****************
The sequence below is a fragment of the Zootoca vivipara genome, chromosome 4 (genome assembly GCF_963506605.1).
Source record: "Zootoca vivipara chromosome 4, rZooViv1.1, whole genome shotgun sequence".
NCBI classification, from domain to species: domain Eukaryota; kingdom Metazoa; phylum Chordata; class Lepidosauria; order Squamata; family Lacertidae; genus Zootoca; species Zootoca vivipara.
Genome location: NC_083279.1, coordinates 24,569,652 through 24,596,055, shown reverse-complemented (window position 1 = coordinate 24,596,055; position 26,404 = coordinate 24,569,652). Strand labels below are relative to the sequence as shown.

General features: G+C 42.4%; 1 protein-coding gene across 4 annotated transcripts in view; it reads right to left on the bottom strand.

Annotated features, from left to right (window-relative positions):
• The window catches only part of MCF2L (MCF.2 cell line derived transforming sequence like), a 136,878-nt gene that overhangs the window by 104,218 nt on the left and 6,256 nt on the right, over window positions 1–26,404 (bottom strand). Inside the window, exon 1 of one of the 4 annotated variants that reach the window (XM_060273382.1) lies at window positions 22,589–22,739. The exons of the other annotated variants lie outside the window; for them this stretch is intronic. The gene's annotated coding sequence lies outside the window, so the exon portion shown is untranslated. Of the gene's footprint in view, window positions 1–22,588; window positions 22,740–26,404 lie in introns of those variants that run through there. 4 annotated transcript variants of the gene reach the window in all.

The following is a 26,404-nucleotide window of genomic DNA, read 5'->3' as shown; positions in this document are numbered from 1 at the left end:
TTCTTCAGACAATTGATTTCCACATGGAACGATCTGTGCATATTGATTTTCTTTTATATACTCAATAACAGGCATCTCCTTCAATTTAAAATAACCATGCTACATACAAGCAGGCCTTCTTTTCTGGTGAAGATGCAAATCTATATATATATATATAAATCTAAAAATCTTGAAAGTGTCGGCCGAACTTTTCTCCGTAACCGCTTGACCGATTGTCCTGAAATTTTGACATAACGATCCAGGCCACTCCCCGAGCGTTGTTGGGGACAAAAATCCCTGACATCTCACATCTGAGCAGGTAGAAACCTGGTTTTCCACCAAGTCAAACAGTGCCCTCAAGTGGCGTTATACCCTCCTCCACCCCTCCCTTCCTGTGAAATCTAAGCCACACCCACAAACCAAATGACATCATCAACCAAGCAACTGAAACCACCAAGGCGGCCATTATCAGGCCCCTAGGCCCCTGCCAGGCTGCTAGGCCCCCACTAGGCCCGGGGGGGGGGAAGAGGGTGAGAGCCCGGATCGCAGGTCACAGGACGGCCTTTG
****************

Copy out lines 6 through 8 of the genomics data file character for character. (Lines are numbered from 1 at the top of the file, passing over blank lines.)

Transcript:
Annotated features, from left to right (window-relative positions):
• The window catches only part of MCF2L (MCF.2 cell line derived transforming sequence like), a 136,878-nt gene that overhangs the window by 104,218 nt on the left and 6,256 nt on the right, over window positions 1–26,404 (bottom strand). Inside the window, exon 1 of one of the 4 annotated variants that reach the window (XM_060273382.1) lies at window positions 22,589–22,739. The exons of the other annotated variants lie outside the window; for them this stretch is intronic. The gene's annotated coding sequence lies outside the window, so the exon portion shown is untranslated. Of the gene's footprint in view, window positions 1–22,588; window positions 22,740–26,404 lie in introns of those variants that run through there. 4 annotated transcript variants of the gene reach the window in all.

The following is a 26,404-nucleotide window of genomic DNA, read 5'->3' as shown; positions in this document are numbered from 1 at the left end: